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Katarina Schwarz

Assistant Professor of Antislavery Law and Policy and Associate Director at the Rights Lab, Faculty of Social Sciences

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Biography

Dr Katarina Schwarz is an Assistant Professor in Antislavery Law and Policy in the School of Law, and Associate Director of the Rights Lab, at the University of Nottingham. Her research explores the intersections between slavery and the law, from the historical to the contemporary. She holds a PhD from the University of Nottingham (considering the case for reparations for transatlantic enslavement in international law), as well as LLB and BA degrees from the University of Otago.

In her role leading the Rights Lab's Law and Policy Programme, Schwarz works at the interface of research and policy to deliver evidence-based guidance for contemporary antislavery action. Her Rights Lab research interrogates the law and policy frameworks operating at the global, regional, and domestic level to determine the elements of effective antislavery governance and map trends, successes, and failures.

In 2018, Schwarz was recognised as a Grand Dignitaire de la Cour Royale de Porto Novo of the Republic of Benin for her work on reparations, and in 2019 was the recipient of the Nottingham Institute for Policy and Engagement's Policy Impact Rising Star Award for her work on modern slavery law and policy. She sits on the Executive Committee, and is a member, of the Antislavery Early Research Association - an interdisciplinary, global network of early career and postgraduate researchers studying slavery and human trafficking.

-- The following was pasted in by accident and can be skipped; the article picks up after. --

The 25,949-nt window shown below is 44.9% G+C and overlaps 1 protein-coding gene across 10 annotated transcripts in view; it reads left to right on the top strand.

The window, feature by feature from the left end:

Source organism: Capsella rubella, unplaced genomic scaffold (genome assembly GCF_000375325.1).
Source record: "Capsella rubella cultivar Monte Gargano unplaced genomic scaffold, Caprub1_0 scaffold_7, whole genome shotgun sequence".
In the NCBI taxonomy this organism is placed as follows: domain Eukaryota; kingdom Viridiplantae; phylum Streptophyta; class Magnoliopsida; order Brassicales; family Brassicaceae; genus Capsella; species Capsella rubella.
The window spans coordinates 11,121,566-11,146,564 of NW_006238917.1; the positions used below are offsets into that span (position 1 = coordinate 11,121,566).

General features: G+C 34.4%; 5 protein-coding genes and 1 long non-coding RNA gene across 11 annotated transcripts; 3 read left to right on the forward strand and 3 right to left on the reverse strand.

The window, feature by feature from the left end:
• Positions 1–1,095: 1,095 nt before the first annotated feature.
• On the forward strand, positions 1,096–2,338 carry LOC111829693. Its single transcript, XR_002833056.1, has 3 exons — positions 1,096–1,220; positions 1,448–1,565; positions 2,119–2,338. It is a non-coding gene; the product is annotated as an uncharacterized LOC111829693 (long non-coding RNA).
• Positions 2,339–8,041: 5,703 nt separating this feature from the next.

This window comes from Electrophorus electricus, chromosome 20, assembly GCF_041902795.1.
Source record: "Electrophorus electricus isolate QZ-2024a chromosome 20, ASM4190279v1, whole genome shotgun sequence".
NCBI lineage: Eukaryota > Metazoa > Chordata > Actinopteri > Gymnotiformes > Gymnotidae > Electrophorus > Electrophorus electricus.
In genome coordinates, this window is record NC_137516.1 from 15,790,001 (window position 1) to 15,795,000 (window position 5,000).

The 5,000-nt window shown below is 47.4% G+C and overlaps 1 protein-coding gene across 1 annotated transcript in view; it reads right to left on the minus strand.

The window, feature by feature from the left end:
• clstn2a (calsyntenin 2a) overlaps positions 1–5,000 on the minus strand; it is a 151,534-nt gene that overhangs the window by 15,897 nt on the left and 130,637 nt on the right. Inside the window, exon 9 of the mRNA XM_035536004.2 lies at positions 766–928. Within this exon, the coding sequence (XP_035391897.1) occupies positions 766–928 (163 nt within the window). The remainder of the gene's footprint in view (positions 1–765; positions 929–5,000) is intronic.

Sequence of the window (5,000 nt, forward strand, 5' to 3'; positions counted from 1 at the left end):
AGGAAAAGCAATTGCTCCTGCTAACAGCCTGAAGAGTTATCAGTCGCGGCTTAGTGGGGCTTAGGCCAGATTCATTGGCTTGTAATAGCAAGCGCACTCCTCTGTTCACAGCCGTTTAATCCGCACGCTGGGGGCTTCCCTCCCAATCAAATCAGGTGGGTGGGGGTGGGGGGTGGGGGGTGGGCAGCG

Expertise Summary

Dr Schwarz's research traverses a range of approaches to consider the positioning of slavery in law from the foundations of the international legal order to today. Her study of legal frameworks governing modern slavery encompasses domestic, comparative, regional, and international law, and features doctrinal, socio-legal, and empirical analysis of domestic antislavery legislation around the world.

Her work on reparations for transatlantic enslavement and historical injustices likewise spans several distinct fields of inquiry, from public international law and State responsibility, to critical international legal history, transitional justice, and reparations theory and philosophy.

Research Summary

The Antislavery Legislation Database. Since 2016, Schwarz has been collaborating with Prof Jean Allain (Castan Centre for Human Rights, Monash University) to develop the world's first comprehensive… read more

Current Research